Applied Technology

The Best Part of Waking Up is Espresso Cannabis

Nicholas Demski
Written by Nicholas Demski

A new low-cost method of extracting CBD, CBN, and THC has been developed using hard-cap espresso machines.

In 2003, Gordon Gund had a decision to make. As the leader of a billion-dollar organization, decisions can make or break a person’s career. Gund faced a decision like this. Except his decision was easy.

All he had to do was hand over a contract of roughly $18.8 million to an 18-year-old kid.

Do you think that sounds like a difficult decision?

It wasn’t. That kid was Lebron James, and he ended up being the 1st overall pick of the NBA draft in 2003. The decision Gund had to make was simple, quick, but not inexpensive. In the world of cannabis extraction, processors are looking for all three.

As it turns out, someone may have invented the Lebron James of cannabis extraction, except at a much lower price point.

In 2016, researchers outlined how they were using hard-cap espresso machines to detect (with liquid chromatography) polycyclic aromatic hydrocarbons (PAHs) in soil and sediment. [1] The researchers pointed out that “the use of hard-cap espresso machines in the analytical laboratories offers tremendous possibilities as low cost extraction units for the extraction of solid samples.” [1]

Processors in the cannabis industry may have taken notice because they are now using the same playbook.

To save on their own costs, researchers from the University of Valencia used cannabis that had been seized by police to prove their assertion that extracts could be made with nothing more than a $300 espresso machine and a common laboratory solvent. [2]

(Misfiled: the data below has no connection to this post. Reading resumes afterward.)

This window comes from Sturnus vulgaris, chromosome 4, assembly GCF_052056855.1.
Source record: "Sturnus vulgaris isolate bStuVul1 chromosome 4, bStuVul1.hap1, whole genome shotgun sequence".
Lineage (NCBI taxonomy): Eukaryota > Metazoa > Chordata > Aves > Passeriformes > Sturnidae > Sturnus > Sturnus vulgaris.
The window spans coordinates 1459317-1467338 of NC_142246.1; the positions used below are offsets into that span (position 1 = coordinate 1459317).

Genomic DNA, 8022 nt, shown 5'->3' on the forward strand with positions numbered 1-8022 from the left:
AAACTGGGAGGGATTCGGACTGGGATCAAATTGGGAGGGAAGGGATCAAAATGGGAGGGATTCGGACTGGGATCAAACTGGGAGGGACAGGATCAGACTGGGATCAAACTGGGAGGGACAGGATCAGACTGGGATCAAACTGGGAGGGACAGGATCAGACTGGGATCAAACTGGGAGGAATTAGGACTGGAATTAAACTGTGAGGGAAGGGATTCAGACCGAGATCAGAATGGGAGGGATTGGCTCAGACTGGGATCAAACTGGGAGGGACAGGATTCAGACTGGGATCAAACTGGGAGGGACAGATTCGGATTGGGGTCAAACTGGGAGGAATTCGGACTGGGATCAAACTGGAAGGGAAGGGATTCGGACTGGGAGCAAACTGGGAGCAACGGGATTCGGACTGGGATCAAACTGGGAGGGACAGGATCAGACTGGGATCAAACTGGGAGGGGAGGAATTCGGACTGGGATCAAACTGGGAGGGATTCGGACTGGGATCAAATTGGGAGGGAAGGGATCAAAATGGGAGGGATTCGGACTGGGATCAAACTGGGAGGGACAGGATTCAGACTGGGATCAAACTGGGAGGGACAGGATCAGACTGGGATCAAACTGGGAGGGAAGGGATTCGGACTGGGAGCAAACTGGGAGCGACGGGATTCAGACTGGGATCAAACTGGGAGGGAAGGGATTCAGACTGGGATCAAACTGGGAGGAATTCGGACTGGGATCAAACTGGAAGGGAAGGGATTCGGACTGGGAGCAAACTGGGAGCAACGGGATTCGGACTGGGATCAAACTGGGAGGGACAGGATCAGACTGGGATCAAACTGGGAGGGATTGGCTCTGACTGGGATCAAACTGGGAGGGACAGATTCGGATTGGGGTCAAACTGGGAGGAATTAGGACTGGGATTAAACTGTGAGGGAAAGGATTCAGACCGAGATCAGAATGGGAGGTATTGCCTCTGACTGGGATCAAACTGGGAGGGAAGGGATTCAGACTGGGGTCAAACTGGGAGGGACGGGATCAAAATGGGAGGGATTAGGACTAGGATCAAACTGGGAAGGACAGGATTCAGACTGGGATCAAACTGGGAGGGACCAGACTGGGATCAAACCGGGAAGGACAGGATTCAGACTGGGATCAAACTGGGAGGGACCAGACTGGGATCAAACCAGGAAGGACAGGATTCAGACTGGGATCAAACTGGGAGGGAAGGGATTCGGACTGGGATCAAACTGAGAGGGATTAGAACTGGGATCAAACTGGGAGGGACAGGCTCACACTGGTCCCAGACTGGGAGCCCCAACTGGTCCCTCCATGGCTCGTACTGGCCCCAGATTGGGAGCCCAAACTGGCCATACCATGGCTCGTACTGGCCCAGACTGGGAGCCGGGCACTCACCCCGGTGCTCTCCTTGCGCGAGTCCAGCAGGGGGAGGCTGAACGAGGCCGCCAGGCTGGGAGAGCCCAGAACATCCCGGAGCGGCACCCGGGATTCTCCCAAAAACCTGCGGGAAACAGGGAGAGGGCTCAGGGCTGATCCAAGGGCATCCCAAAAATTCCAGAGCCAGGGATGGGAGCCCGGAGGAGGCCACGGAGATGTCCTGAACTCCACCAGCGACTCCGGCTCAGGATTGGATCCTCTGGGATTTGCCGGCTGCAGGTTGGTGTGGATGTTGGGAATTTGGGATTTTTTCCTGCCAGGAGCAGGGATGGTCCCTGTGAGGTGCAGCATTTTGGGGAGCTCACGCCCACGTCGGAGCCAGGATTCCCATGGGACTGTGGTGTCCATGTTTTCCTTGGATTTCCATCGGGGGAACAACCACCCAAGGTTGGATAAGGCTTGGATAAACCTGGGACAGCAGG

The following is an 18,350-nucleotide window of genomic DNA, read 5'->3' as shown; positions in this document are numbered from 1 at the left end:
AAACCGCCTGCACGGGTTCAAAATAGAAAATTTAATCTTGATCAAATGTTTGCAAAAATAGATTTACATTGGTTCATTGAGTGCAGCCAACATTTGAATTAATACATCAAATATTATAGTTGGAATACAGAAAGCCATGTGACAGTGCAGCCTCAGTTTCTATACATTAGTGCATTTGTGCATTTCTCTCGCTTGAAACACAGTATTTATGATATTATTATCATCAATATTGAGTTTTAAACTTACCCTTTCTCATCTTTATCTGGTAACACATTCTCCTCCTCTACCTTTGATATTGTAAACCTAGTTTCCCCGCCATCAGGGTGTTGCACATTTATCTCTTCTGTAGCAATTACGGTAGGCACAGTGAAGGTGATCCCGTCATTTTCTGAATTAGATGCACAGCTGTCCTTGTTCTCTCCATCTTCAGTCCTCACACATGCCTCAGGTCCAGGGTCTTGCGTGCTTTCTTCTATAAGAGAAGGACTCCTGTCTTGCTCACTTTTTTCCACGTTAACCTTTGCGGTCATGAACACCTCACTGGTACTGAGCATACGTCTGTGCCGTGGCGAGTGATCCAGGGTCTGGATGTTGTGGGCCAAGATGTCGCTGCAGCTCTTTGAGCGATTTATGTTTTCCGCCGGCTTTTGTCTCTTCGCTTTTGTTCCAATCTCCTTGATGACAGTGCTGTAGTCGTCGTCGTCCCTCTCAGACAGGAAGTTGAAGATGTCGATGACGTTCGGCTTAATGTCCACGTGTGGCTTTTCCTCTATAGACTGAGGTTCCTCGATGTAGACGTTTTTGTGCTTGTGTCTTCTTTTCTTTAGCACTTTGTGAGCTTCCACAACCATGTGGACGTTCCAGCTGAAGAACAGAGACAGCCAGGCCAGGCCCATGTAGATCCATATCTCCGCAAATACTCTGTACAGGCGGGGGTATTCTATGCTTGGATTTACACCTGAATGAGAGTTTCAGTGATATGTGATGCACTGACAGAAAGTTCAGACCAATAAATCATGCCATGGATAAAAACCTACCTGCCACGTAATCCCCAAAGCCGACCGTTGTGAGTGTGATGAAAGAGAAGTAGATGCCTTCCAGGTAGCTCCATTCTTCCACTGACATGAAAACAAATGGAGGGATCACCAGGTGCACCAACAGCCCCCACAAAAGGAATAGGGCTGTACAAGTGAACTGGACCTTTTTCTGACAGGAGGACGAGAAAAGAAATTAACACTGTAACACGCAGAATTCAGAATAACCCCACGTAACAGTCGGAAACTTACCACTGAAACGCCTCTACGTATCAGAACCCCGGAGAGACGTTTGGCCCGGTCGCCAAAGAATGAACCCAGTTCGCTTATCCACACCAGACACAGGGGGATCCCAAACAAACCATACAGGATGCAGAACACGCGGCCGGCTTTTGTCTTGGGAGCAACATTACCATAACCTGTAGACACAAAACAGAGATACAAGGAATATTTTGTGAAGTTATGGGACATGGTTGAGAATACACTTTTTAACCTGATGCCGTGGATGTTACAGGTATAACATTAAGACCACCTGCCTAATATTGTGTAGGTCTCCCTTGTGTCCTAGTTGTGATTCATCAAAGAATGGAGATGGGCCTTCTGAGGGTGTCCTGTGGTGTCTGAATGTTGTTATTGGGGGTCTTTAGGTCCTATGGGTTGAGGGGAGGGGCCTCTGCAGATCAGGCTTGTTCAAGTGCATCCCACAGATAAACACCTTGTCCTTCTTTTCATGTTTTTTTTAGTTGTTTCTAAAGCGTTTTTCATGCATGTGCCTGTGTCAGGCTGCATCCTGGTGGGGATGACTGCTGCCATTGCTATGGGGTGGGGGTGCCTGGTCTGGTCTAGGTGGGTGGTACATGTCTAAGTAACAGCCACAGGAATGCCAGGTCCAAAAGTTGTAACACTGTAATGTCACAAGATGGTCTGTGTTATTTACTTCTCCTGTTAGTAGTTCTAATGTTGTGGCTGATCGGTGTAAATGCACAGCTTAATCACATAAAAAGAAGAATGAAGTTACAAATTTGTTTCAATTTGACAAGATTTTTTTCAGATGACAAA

By combining the cannabis with 2-propanol (isopropyl alcohol) and running it through their coffeemaker, the researchers found that the final product was not much different from extractions made with ultrasonic-assistance. The total extraction time was 40 seconds, and the ion mobility spectrometry (IMS) methodology enabled a 1-minute analysis.

The authors of the paper compared the extractions using gas-chromatography-mass spectrometry and IMS and found they were roughly equivalent.

More importantly, however, were the logistics of obtaining the extract from the espresso machine. For example, the entry cost ($300) is a pittance compared to the high-dollar costs of ultrasonic extraction equipment.

It’s also far less complicated to operate and maintain, which means that this method of extraction is simple, quick, and extremely cost-effective.

As it turns out, these researchers might have just created the next superstar of analytical cannabis extraction for subsequent laboratory evaluation.

References

  1. Armenta, S., et al. “Hard Cap Espresso Machines in Analytical Chemistry: What Else?” Anal Chem, vol.88, no.12, 2016, pp.6570-6576. [Times cited = 11; Journal Impact Factor = 6.350]
  2. Leiman et al. “Fast Extraction of Cannabinoids in Marijuana Samples by Using Hard-Cap Espresso Machines.” Talanta, vol.190, 2018, pp.321-326. [Times cited = 1; Journal Impact Factor = 3.545]

About the author

Nicholas Demski

Nicholas Demski

Nicholas Demski's latest venture is TheCannabiologist.com. He's a poet, author, cannabis writer, and budding entrepreneur. You can follow his travels with his daughter on YouTube, Facebook, and Instagram @TheSingleDadNoma

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